Crabbe's his real claim to fame, however, was as Flash Gordon in 1936. He died in 1983 and is buried in Green Acres Memorial Park in Scottsdale, Arizona.
Another Olympic medalist to play Tarzan, Herman Brix won a silver medal for the shot put track and field event in the 1928 games.
In 1929, Brix came to Hollywood where Douglas Fairbanks, Jr. arranged for a screen test at Paramount Studios. Brix was cast in a film called Touchdown but he injured his shoulder during filming. This was a bad break for Brix, because MGM had decided they wanted him to play Tarzan in a new movie. His injury prevented him from taking the role, which went to Johnny Weismuller and made him a star.
Brix got another chance to play Tarzan. In 1935 he starred in The New Adventures of Tarzan, produced by a newly formed Burroughs-Tarzan, Inc. Since Burroughs had a hand in making this film, Brix's Tarzan resembled the one of the books. He was educated, cultured, and well mannered. In 1938 a second film, Tarzan and the Green Goddess, was released.
Brix changed his name to Bruce Bennett when he joined Columbia Studios. He was considered a fairly competent actor and played in Sahara, Mildred Pierce, The Treasure of the Sierra Madre, and other films.
Brix lived a full life, dying in 2007 at age 100.
As a track and field athlete, Glenn Morris set a new record and won a gold medal in the decathlon in the 1936 Olympics. This success led to a lot of media attention and Morris did a short stint as an NBC radio commentator.
In 1938, Morris was chosen to play Tarzan. He appeared in only one film, Tarzan's Revenge. The movie (and his acting) were panned and he never tried to expand on his acting career. Morris left Hollywood to play football for the Detroit Lions, but after just four games an injury stopped that career short. Morris would eventually give up the sporting life altogether.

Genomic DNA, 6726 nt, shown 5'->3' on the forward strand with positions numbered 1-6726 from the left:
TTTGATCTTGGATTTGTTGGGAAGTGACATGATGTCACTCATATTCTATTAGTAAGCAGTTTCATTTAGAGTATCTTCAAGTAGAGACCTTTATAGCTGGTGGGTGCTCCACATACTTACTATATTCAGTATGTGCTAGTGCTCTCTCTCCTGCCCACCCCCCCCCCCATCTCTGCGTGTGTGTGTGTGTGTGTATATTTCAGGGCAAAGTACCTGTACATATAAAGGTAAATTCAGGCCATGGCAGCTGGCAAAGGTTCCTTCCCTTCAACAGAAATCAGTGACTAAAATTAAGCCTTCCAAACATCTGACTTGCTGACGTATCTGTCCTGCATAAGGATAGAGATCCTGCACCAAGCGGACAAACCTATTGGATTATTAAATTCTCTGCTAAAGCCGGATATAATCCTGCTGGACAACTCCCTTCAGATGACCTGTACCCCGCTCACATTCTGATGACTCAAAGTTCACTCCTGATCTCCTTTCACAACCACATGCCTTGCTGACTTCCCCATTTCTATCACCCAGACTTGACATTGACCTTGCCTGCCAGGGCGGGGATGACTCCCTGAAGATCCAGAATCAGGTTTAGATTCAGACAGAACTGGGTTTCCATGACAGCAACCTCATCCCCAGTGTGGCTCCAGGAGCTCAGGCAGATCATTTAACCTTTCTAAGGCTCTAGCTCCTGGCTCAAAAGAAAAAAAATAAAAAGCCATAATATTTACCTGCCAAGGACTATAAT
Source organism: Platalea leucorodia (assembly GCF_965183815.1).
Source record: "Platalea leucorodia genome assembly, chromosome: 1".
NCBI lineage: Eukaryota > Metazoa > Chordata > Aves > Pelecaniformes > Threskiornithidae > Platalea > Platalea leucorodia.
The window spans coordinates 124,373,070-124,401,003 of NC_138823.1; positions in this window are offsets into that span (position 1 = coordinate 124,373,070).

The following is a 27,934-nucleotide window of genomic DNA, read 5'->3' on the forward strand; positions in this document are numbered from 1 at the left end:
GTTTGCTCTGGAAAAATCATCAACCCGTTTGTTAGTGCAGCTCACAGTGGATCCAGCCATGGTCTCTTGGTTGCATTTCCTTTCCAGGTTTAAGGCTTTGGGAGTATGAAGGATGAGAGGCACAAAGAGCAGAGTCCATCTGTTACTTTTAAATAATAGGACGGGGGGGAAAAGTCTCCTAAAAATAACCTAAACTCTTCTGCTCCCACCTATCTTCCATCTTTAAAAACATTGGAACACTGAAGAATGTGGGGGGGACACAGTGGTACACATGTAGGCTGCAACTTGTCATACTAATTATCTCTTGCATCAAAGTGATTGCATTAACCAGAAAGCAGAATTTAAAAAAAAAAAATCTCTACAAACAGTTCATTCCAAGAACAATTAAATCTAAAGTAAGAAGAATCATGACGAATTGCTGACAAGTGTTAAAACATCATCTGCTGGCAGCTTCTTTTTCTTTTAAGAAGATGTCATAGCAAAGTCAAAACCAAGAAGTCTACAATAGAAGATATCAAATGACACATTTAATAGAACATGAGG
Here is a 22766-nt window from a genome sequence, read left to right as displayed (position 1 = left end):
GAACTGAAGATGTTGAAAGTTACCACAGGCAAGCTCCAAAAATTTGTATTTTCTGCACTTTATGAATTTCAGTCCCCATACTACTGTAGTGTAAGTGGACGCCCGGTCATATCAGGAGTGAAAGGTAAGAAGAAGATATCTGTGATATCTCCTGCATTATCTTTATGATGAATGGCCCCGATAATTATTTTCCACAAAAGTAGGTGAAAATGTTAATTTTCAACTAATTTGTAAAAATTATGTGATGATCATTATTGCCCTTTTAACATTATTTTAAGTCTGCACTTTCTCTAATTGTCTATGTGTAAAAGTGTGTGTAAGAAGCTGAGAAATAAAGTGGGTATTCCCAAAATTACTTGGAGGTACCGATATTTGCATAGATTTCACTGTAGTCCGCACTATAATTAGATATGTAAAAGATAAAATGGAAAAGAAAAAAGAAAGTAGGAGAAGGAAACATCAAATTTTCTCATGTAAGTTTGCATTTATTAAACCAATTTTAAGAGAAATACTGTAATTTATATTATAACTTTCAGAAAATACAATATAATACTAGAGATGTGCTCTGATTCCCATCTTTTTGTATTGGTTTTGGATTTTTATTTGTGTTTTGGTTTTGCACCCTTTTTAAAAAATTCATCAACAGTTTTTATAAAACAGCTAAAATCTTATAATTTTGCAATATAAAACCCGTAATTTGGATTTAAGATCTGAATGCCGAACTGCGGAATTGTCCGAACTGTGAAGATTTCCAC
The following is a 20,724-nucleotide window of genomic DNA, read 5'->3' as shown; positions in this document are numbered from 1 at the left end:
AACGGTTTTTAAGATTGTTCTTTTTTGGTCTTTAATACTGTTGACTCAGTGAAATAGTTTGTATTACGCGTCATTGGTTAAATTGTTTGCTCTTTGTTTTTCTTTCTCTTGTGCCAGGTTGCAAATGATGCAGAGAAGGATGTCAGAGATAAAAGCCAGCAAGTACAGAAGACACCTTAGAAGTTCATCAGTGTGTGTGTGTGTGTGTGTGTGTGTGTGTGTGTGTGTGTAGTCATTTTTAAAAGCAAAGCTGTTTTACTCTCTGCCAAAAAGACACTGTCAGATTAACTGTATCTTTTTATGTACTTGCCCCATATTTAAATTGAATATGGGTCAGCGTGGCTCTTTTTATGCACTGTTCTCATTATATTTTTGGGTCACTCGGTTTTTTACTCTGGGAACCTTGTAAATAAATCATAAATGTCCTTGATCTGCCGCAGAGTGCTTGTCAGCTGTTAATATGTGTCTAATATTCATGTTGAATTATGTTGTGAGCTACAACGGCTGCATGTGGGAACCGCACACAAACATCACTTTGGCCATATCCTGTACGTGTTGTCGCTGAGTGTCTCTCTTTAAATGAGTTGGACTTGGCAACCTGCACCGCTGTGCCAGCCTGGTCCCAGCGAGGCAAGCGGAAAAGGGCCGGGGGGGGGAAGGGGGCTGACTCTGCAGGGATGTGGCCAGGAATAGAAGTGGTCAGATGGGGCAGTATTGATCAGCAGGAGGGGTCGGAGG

He was in the Navy during World War II, commanding an amphibious-assault landing craft, when the stress took its toll and he was admitted for treatment for psychological trauma, spending several months in a Navy hospital.
There are those who call Morris one of the greatest athletes ever. He died of heart failure in California in 1974.
Handsome Lex Barker was disowned by his family when he chose to become an actor. On his own, he supported himself by working in the steel industry until 1945, when he landed a small part in the film Doll Face. A string of minor film roles followed, but his big break came in 1949 when he was cast as Tarzan in Tarzan's Magic Fountain. Barker made five more Tarzan films before leaving the role.
Barker had his great success post-Tarzan in the foreign cinema. He starred in westerns, war dramas, and comedies. Barker married five times and two of those marriages were to famous actresses: Arlene Dahl (1951-52) and Lana Turner (1953-57).
In 1973, just three days before his 54th birthday, Barker suffered a heart attack while out on a walk and died. He was cremated and his ashes taken to Spain by his ex-wife Carmen Cervera.
In 1953, while working as a lifeguard in Las Vegas, young Gordon Scott was spotted by a Hollywood agent who believed Scott had the right physique to play Tarzan. He met with producer Sy Weintraub and signed a seven year contract.
Scott replaced Lex Barker as the swinging ape man and made six Tarzan films, beginning with Tarzan's Hidden Jungle (1955). His later Tarzan films were Tarzan and the Lost Safari (1957), Tarzan and the Trappers"(1958), Tarzan's Fight for Life (1958), Tarzan's Greatest Adventure (1959), and Tarzan the Magnificent (1960). Gordon was considered by many to be the best Tarzan.
When Scott left the Tarzan role, he moved to Italy where he became a popular action star making "sword and sorcerer" films. He died in Baltimore in 2007 of complications from heart surgery.
Denny Miller was playing basketball at UCLA when he was discovered by a Hollywood agent and signed to a contract with MGM Studios in 1959.
He was the first blond Tarzan, appearing in the film Tarzan, the Ape Man. It was a cheap movie that included a lot of footage from previously filmed Tarzan movies. It was Miller's only venture as the ape man.
After Tarzan, Miller made numerous guest appearances, usually playing a villain or jerk. He appeared as the Gorton Fisherman on commercials for Gorton's fish sticks.
Denny died at age 80 on September 9, 2014.